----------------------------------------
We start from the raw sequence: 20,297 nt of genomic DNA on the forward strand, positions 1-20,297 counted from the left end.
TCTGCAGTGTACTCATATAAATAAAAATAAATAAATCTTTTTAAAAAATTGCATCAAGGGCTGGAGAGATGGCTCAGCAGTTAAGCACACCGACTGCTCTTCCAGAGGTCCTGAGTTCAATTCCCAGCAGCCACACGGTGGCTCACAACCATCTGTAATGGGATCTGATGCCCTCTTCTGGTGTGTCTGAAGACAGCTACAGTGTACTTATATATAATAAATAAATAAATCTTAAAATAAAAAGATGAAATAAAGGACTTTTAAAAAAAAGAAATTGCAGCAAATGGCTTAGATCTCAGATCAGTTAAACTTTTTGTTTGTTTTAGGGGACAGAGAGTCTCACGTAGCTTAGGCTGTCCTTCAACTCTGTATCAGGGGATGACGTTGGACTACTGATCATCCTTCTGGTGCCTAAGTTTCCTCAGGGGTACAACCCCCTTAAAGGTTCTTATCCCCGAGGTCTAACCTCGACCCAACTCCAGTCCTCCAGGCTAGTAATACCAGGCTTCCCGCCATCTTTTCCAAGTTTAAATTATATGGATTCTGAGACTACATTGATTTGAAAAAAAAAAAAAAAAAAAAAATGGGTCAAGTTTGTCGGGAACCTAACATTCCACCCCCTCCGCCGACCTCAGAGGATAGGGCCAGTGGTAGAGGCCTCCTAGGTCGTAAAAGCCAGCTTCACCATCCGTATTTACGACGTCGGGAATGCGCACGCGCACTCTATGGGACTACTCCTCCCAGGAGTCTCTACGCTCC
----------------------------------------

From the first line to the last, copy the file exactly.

We start from the raw sequence: 20,297 nt of genomic DNA on the forward strand, positions 1-20,297 counted from the left end.
TCTGCAGTGTACTCATATAAATAAAAATAAATAAATCTTTTTAAAAAATTGCATCAAGGGCTGGAGAGATGGCTCAGCAGTTAAGCACACCGACTGCTCTTCCAGAGGTCCTGAGTTCAATTCCCAGCAGCCACACGGTGGCTCACAACCATCTGTAATGGGATCTGATGCCCTCTTCTGGTGTGTCTGAAGACAGCTACAGTGTACTTATATATAATAAATAAATAAATCTTAAAATAAAAAGATGAAATAAAGGACTTTTAAAAAAAAGAAATTGCAGCAAATGGCTTAGATCTCAGATCAGTTAAACTTTTTGTTTGTTTTAGGGGACAGAGAGTCTCACGTAGCTTAGGCTGTCCTTCAACTCTGTATCAGGGGATGACGTTGGACTACTGATCATCCTTCTGGTGCCTAAGTTTCCTCAGGGGTACAACCCCCTTAAAGGTTCTTATCCCCGAGGTCTAACCTCGACCCAACTCCAGTCCTCCAGGCTAGTAATACCAGGCTTCCCGCCATCTTTTCCAAGTTTAAATTATATGGATTCTGAGACTACATTGATTTGAAAAAAAAAAAAAAAAAAAAAATGGGTCAAGTTTGTCGGGAACCTAACATTCCACCCCCTCCGCCGACCTCAGAGGATAGGGCCAGTGGTAGAGGCCTCCTAGGTCGTAAAAGCCAGCTTCACCATCCGTATTTACGACGTCGGGAATGCGCACGCGCACTCTATGGGACTACTCCTCCCAGGAGTCTCTACGCTCC